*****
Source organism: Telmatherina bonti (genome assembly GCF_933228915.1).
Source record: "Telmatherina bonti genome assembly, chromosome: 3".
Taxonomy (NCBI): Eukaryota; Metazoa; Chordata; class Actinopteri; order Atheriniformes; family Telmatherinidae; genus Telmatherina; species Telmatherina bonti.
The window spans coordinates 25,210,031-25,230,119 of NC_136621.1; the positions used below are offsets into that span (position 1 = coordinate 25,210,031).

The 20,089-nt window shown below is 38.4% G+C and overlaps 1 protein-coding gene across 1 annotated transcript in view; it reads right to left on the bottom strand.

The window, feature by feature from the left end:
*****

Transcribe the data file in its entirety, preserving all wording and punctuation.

Source organism: Telmatherina bonti (genome assembly GCF_933228915.1).
Source record: "Telmatherina bonti genome assembly, chromosome: 3".
Taxonomy (NCBI): Eukaryota; Metazoa; Chordata; class Actinopteri; order Atheriniformes; family Telmatherinidae; genus Telmatherina; species Telmatherina bonti.
The window spans coordinates 25,210,031-25,230,119 of NC_136621.1; the positions used below are offsets into that span (position 1 = coordinate 25,210,031).

The 20,089-nt window shown below is 38.4% G+C and overlaps 1 protein-coding gene across 1 annotated transcript in view; it reads right to left on the bottom strand.

The window, feature by feature from the left end: